MAC/20: Mines and Communities

Official Buyat Bay Technical Team Report: Buyat Bay Polluted, sanctions recommended against Newmont

Published by MAC on 2004-11-10

Official Buyat Bay Technical Team Report: Buyat Bay Polluted, sanctions recommended against Newmont

Press release: WALHI, JATAM, CIEL

10 November 2004

Jakarta (Indonesia) - Indonesian community organisations hailed the findings of a government-convened official investigation which has concluded that Buyat Bay is polluted, answering long-running speculation about the impact of Newmont Mining’s disposal of millions of tons of mine waste into the Bay. On Monday (8/11), the Technical Team presented its complete findings to new Indonesian Environment Minister Mr. Rachmat Witoelar, who officially accepted the findings in their entirety.

The official Technical Team investigation is the most thorough conducted so far. A joint team comprised of stakeholders and experts examined physical, chemical and biological aspects to determine environmental quality and impacts on the local community and sealife.[for details, please see note 2]

“The official Technical Team convened by the government possesses strong credibility and accountability, so all stakeholders should accept and respect its findings, including Newmont Mining which has been deceiving the public with relentless propaganda in advertisements,” stressed P. Raja Siregar from WALHI – Friends of the Earth Indonesia.

The investigation concluded that one of the indicators of pollution in Buyat Bay was the contamination of, and loss of diversity of plankton and seafloor creatures (benthos). Another was the the high concentrations of arsenic and mercury in the Buyat Bay seafloor which is smothered in Newmont’s mine waste, and can be classified as contaminated sediment according to international standards.[for details, please see note 1]

Besides this, the Technical Team also found that consuming fish containing arsenic and mercury from Buyat Bay posed a risk for adults and especially children residents of Buyat Bay.

“This research clearly shows that Buyat Bay, the site of Newmont’s mine waste disposal, is polluted,” stated Raja Siregar. Raja added that the investigation found there is no ‘protective thermocline’ ocean layer above the depth of Newmont’s waste pipeline, as claimed by Newmont in its original environmental impact assessment.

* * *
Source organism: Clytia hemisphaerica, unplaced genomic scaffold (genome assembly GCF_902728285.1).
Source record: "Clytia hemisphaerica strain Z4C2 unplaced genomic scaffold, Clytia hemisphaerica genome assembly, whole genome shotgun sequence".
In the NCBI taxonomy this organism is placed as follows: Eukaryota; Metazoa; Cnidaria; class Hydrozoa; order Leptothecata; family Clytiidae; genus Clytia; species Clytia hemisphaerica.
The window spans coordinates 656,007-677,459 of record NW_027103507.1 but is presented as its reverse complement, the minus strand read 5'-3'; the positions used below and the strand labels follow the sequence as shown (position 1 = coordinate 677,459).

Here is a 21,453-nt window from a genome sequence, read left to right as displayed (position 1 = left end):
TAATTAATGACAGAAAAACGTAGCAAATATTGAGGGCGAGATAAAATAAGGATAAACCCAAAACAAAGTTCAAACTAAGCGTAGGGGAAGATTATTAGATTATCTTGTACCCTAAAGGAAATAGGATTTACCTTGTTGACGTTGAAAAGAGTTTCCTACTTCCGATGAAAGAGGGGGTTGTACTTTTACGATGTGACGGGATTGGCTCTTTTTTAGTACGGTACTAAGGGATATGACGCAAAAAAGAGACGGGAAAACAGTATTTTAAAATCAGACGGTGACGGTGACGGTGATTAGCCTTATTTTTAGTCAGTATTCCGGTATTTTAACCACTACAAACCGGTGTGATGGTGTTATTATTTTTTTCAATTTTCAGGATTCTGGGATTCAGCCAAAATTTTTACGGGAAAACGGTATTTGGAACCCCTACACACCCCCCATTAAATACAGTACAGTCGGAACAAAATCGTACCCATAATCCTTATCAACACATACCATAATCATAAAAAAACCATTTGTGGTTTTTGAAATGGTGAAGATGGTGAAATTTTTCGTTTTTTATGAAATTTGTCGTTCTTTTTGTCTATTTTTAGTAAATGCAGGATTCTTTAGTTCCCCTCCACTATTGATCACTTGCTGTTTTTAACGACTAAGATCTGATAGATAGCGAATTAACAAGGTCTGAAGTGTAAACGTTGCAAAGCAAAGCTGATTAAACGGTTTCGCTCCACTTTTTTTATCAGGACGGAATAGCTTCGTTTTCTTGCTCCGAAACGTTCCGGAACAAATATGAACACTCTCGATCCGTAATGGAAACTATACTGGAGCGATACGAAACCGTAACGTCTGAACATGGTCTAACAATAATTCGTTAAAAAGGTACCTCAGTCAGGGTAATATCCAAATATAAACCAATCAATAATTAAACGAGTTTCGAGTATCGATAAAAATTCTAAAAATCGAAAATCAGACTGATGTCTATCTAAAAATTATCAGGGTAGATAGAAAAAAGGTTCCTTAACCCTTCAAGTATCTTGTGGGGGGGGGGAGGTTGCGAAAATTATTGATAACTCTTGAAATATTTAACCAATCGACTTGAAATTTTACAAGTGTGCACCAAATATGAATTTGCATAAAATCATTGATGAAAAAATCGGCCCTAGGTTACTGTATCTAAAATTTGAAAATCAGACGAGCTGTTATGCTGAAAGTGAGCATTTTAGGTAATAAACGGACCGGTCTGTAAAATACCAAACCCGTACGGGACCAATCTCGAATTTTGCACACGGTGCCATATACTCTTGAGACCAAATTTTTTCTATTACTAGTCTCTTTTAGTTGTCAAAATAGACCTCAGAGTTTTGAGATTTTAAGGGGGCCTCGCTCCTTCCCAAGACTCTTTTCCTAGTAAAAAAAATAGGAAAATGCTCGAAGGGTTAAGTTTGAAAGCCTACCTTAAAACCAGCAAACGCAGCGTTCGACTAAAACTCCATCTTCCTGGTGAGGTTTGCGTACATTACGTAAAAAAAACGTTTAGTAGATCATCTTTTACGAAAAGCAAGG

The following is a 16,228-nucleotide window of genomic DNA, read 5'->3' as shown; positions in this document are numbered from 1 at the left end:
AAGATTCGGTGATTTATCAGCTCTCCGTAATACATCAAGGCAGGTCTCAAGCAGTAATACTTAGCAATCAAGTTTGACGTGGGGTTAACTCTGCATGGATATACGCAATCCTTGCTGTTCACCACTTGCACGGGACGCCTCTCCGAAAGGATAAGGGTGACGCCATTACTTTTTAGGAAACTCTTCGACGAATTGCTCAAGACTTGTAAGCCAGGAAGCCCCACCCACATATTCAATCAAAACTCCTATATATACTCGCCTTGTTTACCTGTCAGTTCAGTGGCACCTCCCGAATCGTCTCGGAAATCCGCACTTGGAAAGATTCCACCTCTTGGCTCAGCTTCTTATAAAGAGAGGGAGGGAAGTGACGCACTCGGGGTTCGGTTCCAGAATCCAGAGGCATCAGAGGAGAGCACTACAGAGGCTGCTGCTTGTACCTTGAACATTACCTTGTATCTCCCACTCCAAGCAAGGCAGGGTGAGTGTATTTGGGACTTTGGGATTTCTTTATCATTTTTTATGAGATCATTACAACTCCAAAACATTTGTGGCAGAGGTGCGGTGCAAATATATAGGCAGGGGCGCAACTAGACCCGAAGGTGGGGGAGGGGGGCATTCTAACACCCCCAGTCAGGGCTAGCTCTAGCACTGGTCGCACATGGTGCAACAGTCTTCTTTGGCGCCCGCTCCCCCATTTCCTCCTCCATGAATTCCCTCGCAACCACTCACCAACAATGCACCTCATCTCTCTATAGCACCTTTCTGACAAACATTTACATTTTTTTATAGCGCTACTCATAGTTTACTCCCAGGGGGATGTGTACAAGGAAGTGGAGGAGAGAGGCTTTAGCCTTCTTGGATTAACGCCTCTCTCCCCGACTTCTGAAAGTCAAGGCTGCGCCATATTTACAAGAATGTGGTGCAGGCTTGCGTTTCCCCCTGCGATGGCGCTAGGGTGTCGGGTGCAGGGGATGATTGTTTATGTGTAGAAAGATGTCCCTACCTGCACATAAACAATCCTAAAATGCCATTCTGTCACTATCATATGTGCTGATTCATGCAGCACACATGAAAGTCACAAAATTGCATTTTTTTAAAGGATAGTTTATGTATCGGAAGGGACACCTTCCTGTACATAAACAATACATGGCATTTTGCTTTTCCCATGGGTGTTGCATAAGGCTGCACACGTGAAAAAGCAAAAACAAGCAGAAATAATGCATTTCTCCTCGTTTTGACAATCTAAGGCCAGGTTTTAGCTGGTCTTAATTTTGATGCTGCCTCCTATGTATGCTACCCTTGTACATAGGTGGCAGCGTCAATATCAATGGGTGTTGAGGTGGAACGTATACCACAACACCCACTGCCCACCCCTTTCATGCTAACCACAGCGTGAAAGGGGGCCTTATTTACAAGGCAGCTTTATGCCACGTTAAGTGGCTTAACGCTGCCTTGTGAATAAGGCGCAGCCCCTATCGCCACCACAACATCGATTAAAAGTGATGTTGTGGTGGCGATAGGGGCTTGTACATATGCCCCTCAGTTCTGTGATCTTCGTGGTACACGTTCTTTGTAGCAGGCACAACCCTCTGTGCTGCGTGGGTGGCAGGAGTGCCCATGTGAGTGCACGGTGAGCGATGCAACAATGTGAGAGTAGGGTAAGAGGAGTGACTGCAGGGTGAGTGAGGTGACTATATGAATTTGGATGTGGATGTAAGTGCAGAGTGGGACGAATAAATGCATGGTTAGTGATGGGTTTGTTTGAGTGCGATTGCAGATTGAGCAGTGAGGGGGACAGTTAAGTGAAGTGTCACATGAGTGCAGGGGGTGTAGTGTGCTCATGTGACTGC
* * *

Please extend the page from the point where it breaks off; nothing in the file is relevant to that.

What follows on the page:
“The tech team’s legal review found sufficient evidence that Newmont has committed several license breaches: firstly a breach of operating license requirements relating to regular reporting; secondly a license violation relating to toxic waste management; thirdly a violation of waste disposal permitting relating to ocean disposal of mine waste, and that violation can be categorised as a criminal act with sanctions in clause 43 of the Environmental Management Act (No.23/1997),” explained Executive Director of the Indonesian Center for Environmental Law, Mr. Indro Sugianto.

On account of these breaches, Indro Sugianto urged the government to enforce environmental law in this case. Just as importantly, these acts are considered corporate crimes and must be prosecuted accordingly with sanctions applied according to clause 47 of the Environmental Management Act, specifically by inserting a obligation for a clean-up of Buyat Bay and 30 years of monitoring.

Based on these facts, the technical team recommended that Newmont’s ocean disposal of mine waste is illegal therefore legal action is required against Newmont. In addition, based on the precautionary principle ocean disposal of mine waste should be prohibited in future in Indonesia. Finally, the tech team recommended the Buyat Bay community be relocated because the Bay is polluted, the fish are not fit for consumption, the air is in poor condition and even the drinking water supplied by Newmont is not fit for consumption. Indonesian organisations WALHI-FoE Indonesia, JATAM, ELSAM, TAPAL and ICEL urge the government to immediately implement the tech team’s recommendations and make the important efforts required to handle this problem. “The government must take immediate action because Buyat residents are victims of pollution and can’t wait any longer,” stressed Siti Maimunah of the Indonesian Mining Advocacy Network. [end] Contact:

P. Raja Siregar (WALHI- Friends of the Earth Indonesia), HP: 0811 15 3349

Siti Maimunah (JATAM- Indonesian Mining Advocacy Network), HP: 0811 920 462

Indro Sugianto (ICEL- Indonesian Center for Environmental Law), HP : 0815 9434 228

Notes for the Editor:

1. “Buyat Bay is polluted and a risk to the community”, Highlights of the official joint investigation of Buyat Bay, compiled by WALHI- Friends of the Earth Indonesia based on the official report of the technical team, 9 November 2004, available at http://www.walhi.or.id/eng/buyat_team_summary

2. Media Advisory, 31/10/2004: Buyat / Newmont: Experts speak on CSIRO, WHO reports; Govt report due” http://www.walhi.or.id/eng/csirowho_mr_311004/ which came with attached briefing: “Critique of the 'Buyat Bay' CSIRO Environmental Monitoring study”, is available at http://www.walhi.or.id/eng/critique_csiro_311004/

3. WALHI-Friends of the Earth Indonesia, Indonesian Mining Advocacy Network (JATAM), Indonesian Center for Environmental Law (ICEL), Advocacy Team for the Defense of Environmental Activists (TAPAL), and the Institute for Policy Research and Advocacy (ELSAM)

4. Additional media contacts: a. Amin (JATAM) 021-791 81 683 or 0815 929 0370 b. Estee (WALHI) 021-794 1672 or 0811 89 53 29

5. All English press releases and other materials on the Buyat/Newmont case are available from WALHI-FoE Indonesia website http://www.walhi.or.id/eng/

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